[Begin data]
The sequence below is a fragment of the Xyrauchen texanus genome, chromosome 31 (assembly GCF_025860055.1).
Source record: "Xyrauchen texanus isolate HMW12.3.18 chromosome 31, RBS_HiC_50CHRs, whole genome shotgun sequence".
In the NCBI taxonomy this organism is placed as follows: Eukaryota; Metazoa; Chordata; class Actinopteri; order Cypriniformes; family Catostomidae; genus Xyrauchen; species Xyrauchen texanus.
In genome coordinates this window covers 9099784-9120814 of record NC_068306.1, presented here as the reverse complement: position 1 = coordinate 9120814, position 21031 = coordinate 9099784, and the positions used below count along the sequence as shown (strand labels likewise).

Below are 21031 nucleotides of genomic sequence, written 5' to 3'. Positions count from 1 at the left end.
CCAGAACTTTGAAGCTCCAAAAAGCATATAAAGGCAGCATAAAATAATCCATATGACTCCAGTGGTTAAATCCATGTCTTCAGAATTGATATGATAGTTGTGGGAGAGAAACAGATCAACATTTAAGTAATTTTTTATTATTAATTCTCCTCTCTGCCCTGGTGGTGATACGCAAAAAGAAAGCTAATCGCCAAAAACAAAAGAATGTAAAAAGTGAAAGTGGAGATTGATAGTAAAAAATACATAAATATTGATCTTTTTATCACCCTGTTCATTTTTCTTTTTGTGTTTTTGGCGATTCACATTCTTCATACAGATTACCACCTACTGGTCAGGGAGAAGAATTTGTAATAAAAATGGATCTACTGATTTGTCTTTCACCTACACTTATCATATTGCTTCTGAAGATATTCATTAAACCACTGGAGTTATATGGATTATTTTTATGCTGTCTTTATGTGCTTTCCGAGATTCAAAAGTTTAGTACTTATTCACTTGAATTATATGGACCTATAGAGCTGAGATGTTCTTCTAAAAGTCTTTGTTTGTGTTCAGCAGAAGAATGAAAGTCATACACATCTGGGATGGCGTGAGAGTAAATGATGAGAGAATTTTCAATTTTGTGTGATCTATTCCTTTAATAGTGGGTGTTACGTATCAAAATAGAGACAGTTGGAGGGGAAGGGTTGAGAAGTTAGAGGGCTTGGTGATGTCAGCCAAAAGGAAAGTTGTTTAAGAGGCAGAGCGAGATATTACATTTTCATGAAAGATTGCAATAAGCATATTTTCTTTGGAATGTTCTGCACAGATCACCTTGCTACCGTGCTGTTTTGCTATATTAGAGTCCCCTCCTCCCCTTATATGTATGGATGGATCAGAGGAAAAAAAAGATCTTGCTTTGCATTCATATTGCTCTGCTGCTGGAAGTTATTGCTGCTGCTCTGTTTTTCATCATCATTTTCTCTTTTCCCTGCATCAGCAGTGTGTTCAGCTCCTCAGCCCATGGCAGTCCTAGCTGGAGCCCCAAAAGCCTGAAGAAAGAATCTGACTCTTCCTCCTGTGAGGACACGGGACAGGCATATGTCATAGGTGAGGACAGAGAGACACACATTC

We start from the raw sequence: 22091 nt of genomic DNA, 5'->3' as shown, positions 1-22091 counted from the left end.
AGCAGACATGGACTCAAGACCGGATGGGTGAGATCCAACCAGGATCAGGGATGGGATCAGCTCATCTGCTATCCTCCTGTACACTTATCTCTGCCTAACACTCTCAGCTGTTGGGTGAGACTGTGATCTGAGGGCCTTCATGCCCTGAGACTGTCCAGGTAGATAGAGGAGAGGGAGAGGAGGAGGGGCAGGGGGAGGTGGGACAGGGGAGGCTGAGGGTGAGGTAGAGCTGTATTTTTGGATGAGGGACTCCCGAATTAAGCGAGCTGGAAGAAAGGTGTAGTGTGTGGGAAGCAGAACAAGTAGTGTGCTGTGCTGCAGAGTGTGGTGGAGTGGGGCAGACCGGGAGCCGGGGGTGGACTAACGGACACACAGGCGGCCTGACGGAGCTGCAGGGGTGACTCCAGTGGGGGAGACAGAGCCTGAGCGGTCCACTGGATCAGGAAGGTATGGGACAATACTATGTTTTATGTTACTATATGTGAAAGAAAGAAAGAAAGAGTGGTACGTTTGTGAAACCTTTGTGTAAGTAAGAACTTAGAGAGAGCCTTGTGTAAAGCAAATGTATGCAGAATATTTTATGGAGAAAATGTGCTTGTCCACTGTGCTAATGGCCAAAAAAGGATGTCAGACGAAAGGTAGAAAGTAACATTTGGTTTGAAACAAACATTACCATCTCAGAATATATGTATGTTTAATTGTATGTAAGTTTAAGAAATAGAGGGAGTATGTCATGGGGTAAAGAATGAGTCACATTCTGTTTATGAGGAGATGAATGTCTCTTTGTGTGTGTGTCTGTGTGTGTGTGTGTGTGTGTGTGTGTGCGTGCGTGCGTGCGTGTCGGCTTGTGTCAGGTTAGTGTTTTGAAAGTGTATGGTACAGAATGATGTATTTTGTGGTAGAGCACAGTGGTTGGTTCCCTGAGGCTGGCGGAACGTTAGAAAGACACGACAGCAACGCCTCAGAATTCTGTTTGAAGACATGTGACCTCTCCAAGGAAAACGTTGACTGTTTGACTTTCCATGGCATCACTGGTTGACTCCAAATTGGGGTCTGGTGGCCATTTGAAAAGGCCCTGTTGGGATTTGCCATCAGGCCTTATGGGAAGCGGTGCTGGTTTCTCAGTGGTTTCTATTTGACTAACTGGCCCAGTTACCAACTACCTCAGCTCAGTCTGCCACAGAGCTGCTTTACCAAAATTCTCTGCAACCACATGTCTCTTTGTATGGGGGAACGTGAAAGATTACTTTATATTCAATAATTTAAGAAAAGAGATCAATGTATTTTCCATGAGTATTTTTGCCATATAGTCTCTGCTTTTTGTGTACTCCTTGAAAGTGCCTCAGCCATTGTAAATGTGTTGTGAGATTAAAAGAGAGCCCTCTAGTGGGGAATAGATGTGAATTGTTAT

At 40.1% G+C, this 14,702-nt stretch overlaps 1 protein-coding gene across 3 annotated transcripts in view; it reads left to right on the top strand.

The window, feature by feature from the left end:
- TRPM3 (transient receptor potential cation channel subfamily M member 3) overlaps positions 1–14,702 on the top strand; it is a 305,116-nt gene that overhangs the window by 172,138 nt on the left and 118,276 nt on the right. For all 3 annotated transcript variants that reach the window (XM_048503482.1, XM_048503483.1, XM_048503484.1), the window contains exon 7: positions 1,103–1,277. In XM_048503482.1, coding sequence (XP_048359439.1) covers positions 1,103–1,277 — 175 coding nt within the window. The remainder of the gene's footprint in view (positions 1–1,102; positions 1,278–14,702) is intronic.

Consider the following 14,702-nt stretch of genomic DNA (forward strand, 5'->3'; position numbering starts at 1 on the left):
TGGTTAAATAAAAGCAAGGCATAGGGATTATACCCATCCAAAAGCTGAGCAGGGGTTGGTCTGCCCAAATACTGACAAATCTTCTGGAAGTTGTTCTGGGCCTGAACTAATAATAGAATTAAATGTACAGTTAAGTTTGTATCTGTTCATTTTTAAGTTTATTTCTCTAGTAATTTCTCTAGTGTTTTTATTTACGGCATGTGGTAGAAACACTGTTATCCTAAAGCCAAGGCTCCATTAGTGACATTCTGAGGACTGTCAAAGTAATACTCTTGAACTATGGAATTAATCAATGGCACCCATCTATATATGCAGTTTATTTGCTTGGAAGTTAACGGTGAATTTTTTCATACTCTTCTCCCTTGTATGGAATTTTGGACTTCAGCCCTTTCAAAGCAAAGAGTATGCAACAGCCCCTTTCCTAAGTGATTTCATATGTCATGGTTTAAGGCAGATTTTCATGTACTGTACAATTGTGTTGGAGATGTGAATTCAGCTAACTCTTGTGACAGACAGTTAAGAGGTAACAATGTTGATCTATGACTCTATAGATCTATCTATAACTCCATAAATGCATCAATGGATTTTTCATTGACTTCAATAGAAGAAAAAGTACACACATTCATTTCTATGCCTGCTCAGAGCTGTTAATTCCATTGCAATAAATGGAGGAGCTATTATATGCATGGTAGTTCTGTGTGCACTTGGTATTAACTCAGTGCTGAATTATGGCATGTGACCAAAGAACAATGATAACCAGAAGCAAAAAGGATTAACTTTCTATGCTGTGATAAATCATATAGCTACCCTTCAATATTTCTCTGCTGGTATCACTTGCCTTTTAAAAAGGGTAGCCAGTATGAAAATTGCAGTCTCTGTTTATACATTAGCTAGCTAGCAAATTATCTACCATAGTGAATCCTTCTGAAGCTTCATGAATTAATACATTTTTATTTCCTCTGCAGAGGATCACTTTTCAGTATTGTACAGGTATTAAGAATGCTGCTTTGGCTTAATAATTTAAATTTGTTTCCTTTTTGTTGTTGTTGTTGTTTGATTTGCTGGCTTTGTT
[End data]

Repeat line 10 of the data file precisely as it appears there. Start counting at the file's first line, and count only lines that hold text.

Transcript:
The window, feature by feature from the left end: